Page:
Garlic. Powerful antioxidant that has been used for many years to boost the immune system and prevent ailments such as colds, flu, menstrual pain, high blood pressure, high cholesterol, coughs and bronchitis. It has also been proven to kill various fungal infections, viruses, bacteria, and intestinal parasites. One of the most effective natural remedies for ear pain associated with an ear infection is warm garlic oil. Learn how to make it here.
Ginger. Excellent anti-inflammatory herb and digestive remedy. It is useful for ailments such as nausea, motion sickness, diarrhea, indigestion, colic, arthritis, colds, flus, headaches and poor circulation.
Lemon Balm. This pleasant tasting herb is calming, gentle and good for children. It’s antiviral and antiseptic and used to lower fevers and headaches, promote digestion, ease anxiety and can be used as a mild sedative. Lemon balm makes a delicious tea that can be served with lemon and honey throughout the day to alleviate stress and anxiety. Blend equal parts lemon balm, oats and chamomile and steep as a tea for a nervous system tonic.
Licorice. Used for bronchial congestion, sore throat, coughs and inflammation of the digestive tract. Use it in syrups and teas, or give children licorice sticks to chew.
Meadowsweet. This healing herb soothes and protects the mucous membranes of the stomach and digestive tract and reduces acidity. It calms an upset stomach and quells nausea. It’s a gentle astringent combined with nutritive making it safe, mild, and effective for treating diarrhea in children.
Mullein. In the form of warmed oil (or combined with garlic oil), it is helpful for treating bronchial congestion or simple ear infections. Rosemary Gladstar says she has seen mullein and/or garlic work in 95 percent of cases of her own children and others’, unless there is a long history of infection or the case is quite serious.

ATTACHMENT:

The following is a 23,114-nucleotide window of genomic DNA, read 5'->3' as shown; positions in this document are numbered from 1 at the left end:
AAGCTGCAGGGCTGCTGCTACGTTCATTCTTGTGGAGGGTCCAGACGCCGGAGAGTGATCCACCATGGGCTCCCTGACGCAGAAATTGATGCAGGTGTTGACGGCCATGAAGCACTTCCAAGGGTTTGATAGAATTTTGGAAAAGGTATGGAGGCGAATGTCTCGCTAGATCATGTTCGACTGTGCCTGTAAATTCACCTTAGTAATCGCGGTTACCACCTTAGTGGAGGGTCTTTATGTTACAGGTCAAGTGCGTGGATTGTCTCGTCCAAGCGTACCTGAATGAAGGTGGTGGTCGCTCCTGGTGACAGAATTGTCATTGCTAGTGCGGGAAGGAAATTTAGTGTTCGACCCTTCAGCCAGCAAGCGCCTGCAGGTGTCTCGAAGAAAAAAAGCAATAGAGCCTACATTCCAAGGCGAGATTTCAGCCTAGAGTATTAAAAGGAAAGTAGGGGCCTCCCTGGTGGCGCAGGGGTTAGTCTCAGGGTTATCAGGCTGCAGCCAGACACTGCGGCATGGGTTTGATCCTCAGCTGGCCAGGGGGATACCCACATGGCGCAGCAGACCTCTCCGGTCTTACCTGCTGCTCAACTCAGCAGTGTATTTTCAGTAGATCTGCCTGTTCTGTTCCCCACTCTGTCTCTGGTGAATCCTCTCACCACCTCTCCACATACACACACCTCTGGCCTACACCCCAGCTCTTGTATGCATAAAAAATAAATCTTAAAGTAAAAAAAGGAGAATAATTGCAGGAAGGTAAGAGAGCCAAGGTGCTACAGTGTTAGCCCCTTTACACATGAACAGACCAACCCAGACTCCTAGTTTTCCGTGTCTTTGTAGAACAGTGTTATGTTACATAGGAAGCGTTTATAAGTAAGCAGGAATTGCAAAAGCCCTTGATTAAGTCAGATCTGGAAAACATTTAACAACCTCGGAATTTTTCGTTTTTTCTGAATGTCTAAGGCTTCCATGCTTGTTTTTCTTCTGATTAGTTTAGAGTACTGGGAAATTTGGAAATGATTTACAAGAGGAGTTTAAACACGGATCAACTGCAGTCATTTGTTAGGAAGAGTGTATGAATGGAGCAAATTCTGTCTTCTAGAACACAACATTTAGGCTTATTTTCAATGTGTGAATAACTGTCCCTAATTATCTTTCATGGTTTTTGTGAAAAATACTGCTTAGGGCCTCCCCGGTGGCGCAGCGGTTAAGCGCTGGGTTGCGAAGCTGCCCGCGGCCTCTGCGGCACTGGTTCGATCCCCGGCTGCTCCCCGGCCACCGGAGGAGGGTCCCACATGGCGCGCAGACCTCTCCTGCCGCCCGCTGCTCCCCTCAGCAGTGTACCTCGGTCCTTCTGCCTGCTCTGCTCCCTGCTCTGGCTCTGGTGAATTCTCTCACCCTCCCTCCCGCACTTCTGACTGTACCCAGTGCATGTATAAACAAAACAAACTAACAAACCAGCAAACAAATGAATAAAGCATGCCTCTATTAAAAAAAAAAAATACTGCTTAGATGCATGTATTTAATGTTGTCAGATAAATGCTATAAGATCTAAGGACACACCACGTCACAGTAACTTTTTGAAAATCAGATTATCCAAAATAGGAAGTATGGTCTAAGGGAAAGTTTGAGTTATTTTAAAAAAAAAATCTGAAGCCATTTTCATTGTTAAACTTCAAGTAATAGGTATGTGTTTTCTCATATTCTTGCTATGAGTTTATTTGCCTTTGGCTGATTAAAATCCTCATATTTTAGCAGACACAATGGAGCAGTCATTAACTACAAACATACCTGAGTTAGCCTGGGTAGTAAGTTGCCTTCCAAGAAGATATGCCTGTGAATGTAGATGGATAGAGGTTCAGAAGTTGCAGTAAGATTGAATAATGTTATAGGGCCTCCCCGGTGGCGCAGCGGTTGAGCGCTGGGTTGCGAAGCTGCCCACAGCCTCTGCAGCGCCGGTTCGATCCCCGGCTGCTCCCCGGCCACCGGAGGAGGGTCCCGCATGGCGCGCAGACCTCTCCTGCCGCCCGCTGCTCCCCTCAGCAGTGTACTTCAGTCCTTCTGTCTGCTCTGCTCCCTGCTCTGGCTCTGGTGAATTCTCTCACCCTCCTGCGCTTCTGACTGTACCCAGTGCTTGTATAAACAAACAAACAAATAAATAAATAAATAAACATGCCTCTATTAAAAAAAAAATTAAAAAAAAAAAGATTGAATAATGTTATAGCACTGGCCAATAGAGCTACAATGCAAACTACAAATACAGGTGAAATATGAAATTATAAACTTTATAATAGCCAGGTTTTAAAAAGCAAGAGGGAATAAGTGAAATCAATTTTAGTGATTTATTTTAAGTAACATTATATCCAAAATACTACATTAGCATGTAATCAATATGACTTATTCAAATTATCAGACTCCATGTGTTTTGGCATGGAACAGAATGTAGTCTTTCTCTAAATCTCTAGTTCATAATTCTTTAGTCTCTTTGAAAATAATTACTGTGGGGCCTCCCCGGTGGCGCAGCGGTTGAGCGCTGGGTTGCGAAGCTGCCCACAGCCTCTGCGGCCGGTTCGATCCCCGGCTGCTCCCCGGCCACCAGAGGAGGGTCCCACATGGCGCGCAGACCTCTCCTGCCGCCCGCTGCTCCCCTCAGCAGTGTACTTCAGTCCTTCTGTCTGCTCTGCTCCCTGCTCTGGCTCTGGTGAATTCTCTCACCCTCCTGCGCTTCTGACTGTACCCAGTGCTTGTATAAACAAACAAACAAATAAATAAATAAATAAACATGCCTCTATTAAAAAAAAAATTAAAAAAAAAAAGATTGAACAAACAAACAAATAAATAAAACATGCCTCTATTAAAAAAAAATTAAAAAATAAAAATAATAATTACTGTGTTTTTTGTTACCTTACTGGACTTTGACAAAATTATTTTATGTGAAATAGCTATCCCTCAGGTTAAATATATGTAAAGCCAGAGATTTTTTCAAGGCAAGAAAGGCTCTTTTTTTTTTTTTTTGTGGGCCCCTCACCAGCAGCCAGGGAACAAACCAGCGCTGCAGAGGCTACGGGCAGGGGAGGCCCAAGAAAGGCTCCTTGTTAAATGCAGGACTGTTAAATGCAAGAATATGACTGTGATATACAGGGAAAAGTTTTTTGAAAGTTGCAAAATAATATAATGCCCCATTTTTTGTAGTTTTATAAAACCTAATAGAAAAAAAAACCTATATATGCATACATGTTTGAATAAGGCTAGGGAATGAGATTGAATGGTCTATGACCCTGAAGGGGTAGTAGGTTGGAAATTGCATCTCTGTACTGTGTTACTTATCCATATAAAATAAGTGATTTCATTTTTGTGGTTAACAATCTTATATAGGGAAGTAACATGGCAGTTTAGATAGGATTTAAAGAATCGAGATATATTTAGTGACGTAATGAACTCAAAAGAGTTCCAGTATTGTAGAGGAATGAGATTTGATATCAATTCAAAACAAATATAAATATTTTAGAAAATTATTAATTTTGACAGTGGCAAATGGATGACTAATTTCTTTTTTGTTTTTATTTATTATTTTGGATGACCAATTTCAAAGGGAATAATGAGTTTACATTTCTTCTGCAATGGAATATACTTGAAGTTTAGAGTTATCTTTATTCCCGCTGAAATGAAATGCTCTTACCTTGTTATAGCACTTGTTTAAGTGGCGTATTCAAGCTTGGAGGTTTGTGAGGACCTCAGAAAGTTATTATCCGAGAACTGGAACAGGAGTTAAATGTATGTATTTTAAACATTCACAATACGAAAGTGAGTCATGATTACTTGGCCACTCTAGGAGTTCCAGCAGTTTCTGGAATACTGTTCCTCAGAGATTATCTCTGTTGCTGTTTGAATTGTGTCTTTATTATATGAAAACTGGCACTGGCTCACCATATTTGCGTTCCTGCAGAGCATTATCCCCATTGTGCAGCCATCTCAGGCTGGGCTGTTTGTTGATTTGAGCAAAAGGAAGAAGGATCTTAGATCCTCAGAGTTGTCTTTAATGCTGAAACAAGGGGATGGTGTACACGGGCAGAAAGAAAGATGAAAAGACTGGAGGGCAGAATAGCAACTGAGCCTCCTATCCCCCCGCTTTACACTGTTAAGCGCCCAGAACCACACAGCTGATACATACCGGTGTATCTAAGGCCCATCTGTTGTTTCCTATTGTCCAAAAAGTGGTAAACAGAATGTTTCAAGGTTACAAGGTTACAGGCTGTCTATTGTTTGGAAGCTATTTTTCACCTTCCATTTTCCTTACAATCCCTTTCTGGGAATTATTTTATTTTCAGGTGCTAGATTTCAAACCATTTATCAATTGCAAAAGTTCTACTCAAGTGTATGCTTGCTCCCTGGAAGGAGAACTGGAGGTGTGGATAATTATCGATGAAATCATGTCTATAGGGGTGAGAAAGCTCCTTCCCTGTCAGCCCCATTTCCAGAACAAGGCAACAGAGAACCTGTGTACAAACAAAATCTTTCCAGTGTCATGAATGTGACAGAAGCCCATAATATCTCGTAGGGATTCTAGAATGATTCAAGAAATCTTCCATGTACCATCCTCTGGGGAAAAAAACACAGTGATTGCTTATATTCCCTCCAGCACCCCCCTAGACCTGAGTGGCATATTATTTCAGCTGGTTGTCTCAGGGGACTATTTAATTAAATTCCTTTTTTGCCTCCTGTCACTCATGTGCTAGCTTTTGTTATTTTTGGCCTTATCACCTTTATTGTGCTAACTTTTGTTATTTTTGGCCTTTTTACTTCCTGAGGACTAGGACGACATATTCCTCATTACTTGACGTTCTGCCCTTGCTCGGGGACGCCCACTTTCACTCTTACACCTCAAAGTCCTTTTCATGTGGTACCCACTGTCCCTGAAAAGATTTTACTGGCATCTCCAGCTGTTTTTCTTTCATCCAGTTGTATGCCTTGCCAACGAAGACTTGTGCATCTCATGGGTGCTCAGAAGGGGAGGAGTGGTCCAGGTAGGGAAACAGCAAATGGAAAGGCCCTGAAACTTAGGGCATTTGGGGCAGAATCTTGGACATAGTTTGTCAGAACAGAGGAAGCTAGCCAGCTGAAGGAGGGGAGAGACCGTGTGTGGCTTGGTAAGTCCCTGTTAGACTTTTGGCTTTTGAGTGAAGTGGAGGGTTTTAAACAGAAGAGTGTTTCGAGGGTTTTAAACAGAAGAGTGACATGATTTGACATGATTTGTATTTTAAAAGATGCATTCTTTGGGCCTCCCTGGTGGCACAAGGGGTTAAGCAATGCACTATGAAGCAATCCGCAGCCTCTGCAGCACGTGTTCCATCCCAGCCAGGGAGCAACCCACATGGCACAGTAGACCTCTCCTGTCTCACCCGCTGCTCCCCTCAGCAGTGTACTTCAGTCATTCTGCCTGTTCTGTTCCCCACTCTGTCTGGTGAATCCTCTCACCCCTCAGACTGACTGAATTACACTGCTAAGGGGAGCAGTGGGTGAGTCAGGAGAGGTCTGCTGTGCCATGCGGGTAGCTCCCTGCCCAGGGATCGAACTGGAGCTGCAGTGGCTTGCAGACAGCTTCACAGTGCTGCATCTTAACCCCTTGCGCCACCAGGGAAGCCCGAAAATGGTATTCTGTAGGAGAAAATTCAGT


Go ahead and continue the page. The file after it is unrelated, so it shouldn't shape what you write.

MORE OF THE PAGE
Nettle. Rich in vitamins and minerals, especially iron and calcium. It is a natural remedy for allergies and hay fever and helps alleviate growing pains in young children.
Oregano. Contains a broad spectrum of anti-microbial activity against germs, fungus and viruses. It’s a natural antibiotic and we find oil of oregano effective for treating colds and flus. This herb is quite strong and not recommended for young children.
Raspberry. Raspberry tea is a good tonic herb with a rich supply of vitamins and minerals that help build strong bones and general good health. Raspberry tea is given to reduce fever and calm diarrhea in children.
Rosemary. High in antioxidants, helps the nervous system and is good for headaches, fatigue, poor appetite, low blood pressure and weak circulation.
Slippery Elm. Helps soothe and moisten dry irritated throats and when paired with raw honey (which is naturally antibacterial, antiseptic and antifungal) it provides a wonderful natural remedy for coughs. To use as a cough medicine, mix 1 tablespoon slippery elm, 1 teaspoon cinnamon, 1 cup warm water and 1 tablespoon raw honey. To make a tea, simmer 1 teaspoon of slippery elm in 1 cup of hot water. It also helps with both diarrhea and constipation.
Yarrow. A time-honored cold and fever remedy recommended in the early stages of children’s colds. It may once have been used much as aspirin is today.
Rosemary Gladstar’s Family Herbal: A Guide to Living Life with Energy, Health, and Vitality by Rosemary Gladstar
A Kid’s Herb Book by Lesley Tierra
Smart Medicine for a Healthier Child by Janet Zand
Walking the World in Wonder: A Children’s Herbal by Ellen Evert Hopman
Natural Baby and Childcare: Practical Medical Advice and Holistic Wisdom for Raising Healthy Children by Lauren Feder
Kids, Herbs & Health: A Practical Guide to Natural Remedies by Linda B. White, M.D. and Sunny Mavor
Naturally Healthy Babies and Children: A Commonsense Guide to Herbal Remedies, Nutrition, and Health by Aviva Jill Romm
Herbal Healing for Children by Demetria Clark
The information about the use of herbs and/or essential oils contained in this site is not meant to be a substitute for seeking the advice of a qualified health care provider. Always consult your health care provider before administering or taking herbal remedies, especially when pregnant or breastfeeding.